Social media… enables you to build a social rapport with current customers, while building low-pressure relationships with future buyers.
Maintaining (at a minimum) a Twitter, Facebook, and LinkedIn presence will help you build an audience of devotees. Make it easy for visitors to see what your consulting services are all about by posting tips and observations and sharing any articles that you may have written.
Establish yourself as a subject matter expert and build relationships with current and future clients by maintaining an interactive presence. This will reassure your audience that you’re accessible, knowledgeable, and reliable.
You can even participate in conversations on how to start a consulting business since you’re becoming an expert on that topic as you run your own consulting business.
Consider using a social media management tool (like Buffer) to schedule all of your social media posts ahead of time. This will allow you to build your day around your clients instead of your social media posting schedule. It’s still important to check in regularly so that you can respond to any client inquiries.
And consider micro-influencers who can help you in the early days. Aligning your brand with others who target your audience can help build credibility and growth.
The good news is that once you’ve acquired your first few clients, marketing can get easier.
A recent marketing strategy study for consultants revealed that “43.7% of consultants said that referrals were their highest-earning money-making marketing tactic” in 2018.
Don’t be afraid to request referrals from your happy clients. They can be your most valuable marketing resource.
When you’re first starting, it’s wise to cover as many marketing touchpoints as possible. Over time you’ll learn what works best for you.
How to find partners or investors
One of the biggest challenges for every new business is saving enough capital to sustain and grow the business.
In a perfect world, we could all fund our business ventures without any outside help. But, the truth is that most people can't do it alone.
This is where business partners or outside investors can make a real difference.
As with any aspect of your business, start by giving the matter some serious thought. Here are a few questions to get you started:
- What do I want to gain from this partnership or investor?
- How involved do I want them to be in the decision-making processes?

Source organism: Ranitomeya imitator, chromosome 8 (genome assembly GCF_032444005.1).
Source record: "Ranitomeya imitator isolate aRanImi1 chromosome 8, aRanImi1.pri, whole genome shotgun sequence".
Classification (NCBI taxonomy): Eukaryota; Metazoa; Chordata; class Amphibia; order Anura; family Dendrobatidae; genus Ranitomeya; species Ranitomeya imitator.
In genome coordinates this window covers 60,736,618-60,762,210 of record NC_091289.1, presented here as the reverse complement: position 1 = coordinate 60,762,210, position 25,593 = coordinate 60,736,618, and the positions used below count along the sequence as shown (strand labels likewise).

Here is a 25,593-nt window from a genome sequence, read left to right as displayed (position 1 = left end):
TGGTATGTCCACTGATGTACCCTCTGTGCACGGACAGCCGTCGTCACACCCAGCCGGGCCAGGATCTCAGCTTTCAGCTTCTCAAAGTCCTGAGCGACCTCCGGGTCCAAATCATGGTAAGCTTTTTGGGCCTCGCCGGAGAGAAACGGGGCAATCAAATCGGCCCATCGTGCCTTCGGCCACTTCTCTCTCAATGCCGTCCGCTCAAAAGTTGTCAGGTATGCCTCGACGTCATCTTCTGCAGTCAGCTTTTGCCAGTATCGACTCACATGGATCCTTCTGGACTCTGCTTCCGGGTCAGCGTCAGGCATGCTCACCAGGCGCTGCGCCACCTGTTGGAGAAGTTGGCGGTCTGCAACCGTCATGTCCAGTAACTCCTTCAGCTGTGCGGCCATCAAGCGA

- Am I looking for a long-term or a short-term relationship?
In any relationship, it’s essential to know what you’re hoping to gain.
Partner and investor relationships can come in a multitude of forms. Are you simply looking for someone to invest capital? Or are you looking for leads, someone to split costs with, or exposure and success-by-association with an established brand?
Only you know what is most useful for your business. Pick the business partner you think makes the most sense. But, you should know what your goals are before meeting with any potential partner or investor.
Once you’ve determined your relationship goals, it’s time to start thinking about the type of relationship that will best meet those goals.
Here are some options for you to consider…
Crowdfunding sites like Kickstarter and Indigogo offer the opportunity to raise money from a crowd of strangers.
These fundraising projects are easy to set up and allow you to raise cash without granting any investor or partner any influence over your consulting business. You will, however, need to follow through on any promises made to your backers.
As we previously pointed out,
Reports have shown a consistent increase in crowdfunded investments since the great recession in 2008. In a recent study on the Crowdfunding Industry, World Bank predicted that the crowdfunding market could increase to between $90 and $96 billion, which is approximately 1.8 times the size of the global venture capital industry today.
If you want a true business partnership, crowdfunding may not be the choice for you. And it’s often not a good fit for consulting businesses.
But each business, including consulting business, is unique. If you decide to give crowdfunding a try, check out Design Tips From the World’s Most Successful Crowdfunding Campaigns.
Angel Investors and Venture Capitalists
Angel investors and venture capitalists provide a more traditional route to raise funds for your new consulting business. If you’re aiming to create a consulting agency instead of going it alone, they may be an option worth considering.
But, you’ll need to work hard to sell business investors on your business’s financial viability.
This is especially true at the beginning. Few investors are willing to invest early in a consulting business.
On the other hand, if you have a successful consulting business that you’re looking to scale, it will be easier to find interested investors, especially if you’re consulting in the technology space.
But be prepared for investors to expect to play a significant role in your business.
After all, these investors are investing their money in your consulting business in the hopes that they will make a return on that investment. So, they’ll want to be sure that you’re running your business in a way that is likely to ensure that return.